How to see running processes on Linux
When using Windows OS seeing running processes on your server is as easy as hitting ctrl+shift+esc but on Linux, it’s a little bit more complicated because Linux doesn’t have any GUI by default and usually is operated from the terminal instead. Learn how to monitor running processes on Linux via our article below.
What is a Linux process
Any process in an operating system whether it is Linux or Windows is a task that is being worked on by the server. Every type of application you open, including the explorer, browser, calculator, or notepad is a continuous process, which will be working until you close it and the task becomes finished and the process is closed. Many programs out there can open several processes, including different browsers, or even audio driver services.
Processes can be launched as background ones, this includes for example VPNs that are running in the background and foreground. It could be an app you currently using right now.
Linux is famous for its consistency, that’s why each process has its own process identification number (PID).
Understanding what is currently overloading your server and how to kill the process or lower its priority is an important step toward your server's stability.
How to list all processes in Linux
There are three commands to use
Give you a static snapshot of the processes on your server.
Provides you with a real-time system status summary. RAM, CPU percentage, SWAP memory, time the process is running, etc.
Provides you with a more detailed summary of all system processes. You can use a mouse to select certain processes which is not possible with the previous two commands.
Getting to know ps command
ps command is similar to Windows Task Manager except it's static, meaning that data doesn’t change in time, because it is just a snapshot. Although the content may change from one UNIX OS to another usually it will show you the PID, terminal name, running time, and the command that has launched the process. If you are using an aux argument like this:
You’ll get all the processes that are running including those that are being used by the users on your server. If you add additional arguments you can get different data.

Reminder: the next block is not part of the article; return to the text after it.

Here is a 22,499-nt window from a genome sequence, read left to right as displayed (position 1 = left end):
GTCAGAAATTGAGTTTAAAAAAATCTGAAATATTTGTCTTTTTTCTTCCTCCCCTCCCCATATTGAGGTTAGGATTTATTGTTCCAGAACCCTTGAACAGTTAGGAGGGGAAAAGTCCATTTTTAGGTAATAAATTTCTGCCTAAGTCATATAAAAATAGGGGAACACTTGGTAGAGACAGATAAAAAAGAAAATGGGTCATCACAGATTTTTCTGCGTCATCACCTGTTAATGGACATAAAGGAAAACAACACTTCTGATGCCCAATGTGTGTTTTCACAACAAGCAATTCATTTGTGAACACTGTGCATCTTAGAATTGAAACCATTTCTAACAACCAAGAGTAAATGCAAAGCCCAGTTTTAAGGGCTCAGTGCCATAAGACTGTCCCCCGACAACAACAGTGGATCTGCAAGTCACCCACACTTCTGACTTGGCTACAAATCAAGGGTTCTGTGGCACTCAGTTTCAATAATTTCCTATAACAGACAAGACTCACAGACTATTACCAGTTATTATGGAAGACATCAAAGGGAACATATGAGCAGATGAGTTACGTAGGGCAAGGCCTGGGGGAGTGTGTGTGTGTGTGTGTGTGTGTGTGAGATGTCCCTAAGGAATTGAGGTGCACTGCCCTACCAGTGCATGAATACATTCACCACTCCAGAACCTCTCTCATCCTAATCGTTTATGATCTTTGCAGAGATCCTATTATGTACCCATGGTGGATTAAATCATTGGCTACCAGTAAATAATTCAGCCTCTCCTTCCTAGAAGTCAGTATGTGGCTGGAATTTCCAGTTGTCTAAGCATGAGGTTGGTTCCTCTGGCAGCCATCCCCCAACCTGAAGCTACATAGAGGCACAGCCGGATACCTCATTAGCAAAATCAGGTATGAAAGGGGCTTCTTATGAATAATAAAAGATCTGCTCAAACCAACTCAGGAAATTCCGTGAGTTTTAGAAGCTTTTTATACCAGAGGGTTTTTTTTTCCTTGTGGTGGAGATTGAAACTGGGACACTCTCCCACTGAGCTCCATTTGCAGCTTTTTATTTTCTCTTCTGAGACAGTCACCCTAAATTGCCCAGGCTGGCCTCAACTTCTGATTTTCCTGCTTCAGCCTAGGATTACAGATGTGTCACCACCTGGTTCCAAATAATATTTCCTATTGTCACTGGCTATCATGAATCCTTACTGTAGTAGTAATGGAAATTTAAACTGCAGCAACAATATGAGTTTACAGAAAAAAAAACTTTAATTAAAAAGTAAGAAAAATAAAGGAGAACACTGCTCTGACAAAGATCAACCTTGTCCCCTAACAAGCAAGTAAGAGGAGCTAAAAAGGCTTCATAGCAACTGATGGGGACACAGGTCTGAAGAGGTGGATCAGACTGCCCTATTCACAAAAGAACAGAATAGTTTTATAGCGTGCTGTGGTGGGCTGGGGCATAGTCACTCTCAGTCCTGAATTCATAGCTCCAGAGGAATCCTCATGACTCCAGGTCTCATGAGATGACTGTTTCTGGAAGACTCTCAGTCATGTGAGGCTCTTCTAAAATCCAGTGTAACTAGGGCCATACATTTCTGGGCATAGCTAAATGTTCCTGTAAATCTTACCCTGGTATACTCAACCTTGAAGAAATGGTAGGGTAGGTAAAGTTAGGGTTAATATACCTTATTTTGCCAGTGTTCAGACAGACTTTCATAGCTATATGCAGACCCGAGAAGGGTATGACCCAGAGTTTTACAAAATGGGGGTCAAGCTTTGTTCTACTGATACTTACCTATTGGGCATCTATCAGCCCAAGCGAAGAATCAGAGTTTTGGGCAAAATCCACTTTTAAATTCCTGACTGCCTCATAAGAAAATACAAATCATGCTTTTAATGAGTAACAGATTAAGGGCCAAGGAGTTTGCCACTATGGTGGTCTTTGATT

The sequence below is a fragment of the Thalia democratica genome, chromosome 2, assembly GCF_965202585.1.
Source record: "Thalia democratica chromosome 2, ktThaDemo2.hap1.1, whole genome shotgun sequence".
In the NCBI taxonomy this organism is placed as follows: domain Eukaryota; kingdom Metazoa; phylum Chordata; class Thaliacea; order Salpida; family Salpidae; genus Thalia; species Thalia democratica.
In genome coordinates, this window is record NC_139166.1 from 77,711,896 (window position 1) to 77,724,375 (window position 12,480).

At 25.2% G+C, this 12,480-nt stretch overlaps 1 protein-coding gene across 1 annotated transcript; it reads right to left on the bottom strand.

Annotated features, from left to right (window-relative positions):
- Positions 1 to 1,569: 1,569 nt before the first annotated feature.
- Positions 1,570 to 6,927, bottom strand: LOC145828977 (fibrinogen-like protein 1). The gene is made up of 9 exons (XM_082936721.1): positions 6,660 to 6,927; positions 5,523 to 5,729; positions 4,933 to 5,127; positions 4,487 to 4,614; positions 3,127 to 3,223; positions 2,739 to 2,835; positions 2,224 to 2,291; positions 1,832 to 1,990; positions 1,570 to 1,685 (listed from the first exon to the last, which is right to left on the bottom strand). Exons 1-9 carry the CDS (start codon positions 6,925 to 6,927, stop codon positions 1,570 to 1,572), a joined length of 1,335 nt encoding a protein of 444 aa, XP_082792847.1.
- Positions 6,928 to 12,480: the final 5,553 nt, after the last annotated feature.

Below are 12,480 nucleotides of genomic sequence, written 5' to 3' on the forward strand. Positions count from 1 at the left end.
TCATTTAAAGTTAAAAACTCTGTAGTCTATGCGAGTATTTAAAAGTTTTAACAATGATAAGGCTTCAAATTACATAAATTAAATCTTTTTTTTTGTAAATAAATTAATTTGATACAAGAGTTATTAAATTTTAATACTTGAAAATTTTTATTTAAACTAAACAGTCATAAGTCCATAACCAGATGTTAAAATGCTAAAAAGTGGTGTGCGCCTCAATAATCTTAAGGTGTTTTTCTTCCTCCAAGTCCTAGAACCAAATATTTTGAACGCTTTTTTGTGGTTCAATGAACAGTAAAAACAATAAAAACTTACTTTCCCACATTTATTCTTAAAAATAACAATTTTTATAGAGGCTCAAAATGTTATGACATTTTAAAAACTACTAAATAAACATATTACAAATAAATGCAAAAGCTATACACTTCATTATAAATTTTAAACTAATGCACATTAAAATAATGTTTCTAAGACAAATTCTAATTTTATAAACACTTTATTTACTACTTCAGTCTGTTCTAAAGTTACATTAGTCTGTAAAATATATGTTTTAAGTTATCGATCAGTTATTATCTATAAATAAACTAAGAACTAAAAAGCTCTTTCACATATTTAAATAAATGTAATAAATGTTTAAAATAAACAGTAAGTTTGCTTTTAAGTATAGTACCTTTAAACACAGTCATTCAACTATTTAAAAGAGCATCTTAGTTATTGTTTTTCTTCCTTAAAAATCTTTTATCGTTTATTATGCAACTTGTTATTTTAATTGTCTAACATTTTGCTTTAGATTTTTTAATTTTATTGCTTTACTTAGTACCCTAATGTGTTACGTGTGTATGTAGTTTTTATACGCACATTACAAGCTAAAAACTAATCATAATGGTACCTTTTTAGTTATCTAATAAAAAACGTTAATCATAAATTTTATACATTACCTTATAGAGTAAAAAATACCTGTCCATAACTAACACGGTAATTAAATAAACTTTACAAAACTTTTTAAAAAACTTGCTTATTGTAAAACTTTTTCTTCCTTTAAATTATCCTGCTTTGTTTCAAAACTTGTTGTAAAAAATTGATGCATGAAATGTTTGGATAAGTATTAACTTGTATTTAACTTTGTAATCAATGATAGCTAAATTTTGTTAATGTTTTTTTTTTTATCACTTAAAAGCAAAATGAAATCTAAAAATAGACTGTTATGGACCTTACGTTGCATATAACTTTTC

Shows you all the running processes of the users on your server.
Shows you such data as CPU load percentage, RAM consumption, Owner of the process, and code of the process.
Shows you the processes which are not executed from the terminal like daemons and various system processes that are launched by default when booting up the system.
Getting to know top command
Now this command is very close to what Windows is offering. If you wish to find the process that is overconsuming resources from your server, then that’s what you need. The most demanding process will always stay on top.
The data is not static as with ps, but dynamic which will be updated in real-time. Here is a small hotkey cheat sheet for you to use. Warning, they are case-sensitive!
- k - Kills a process
- M - Sorts the list by memory usage.
- N - Sorts the list by PID.
- r - Changes the priority of a process.
- h - Displays the help window.
- z - Displays running processes in colors.
- d - Changes the refresh time interval.
- c - Displays the absolute path of a process.
- q - Stops the top command.
Getting to know htop command
htop is an enhanced version of top command offering you the ability to use the mouse, which in some cases is a much faster way to do the routine job of managing your server, this includes scrolling, clicking, and all that stuff. Also, it has color coding which helps to outline certain useful info, and quickly understand the exact output. If you don’t have it on your server you can quickly install it by typing:
$sudo apt install htop
Usually you need to write the process you would like to kill but htop allows you to do so just by clicking on the required process
Here is another hotkey cheat sheet for you.
- F1 - Display the help menu.
- F2 - Open htop setup.
- F3 - Search for a process.
- F4 - Filter the processes by name.
- F5 - Display processes in a tree view.
- F6 - Sort processes by any column.
- F7 - Decrease the priority of a process.
- F8 - Increase the priority of a process.
- F9 - To kill a process.
Hey, as you can see, it doesn’t seem as complex as using Task Manager from Windows, it just has a different look and a little bit of a different approach. We can state that after using it for a while, you’ll start to think that Windows is not as comfortable to use as Linux. We hope this article was useful for you!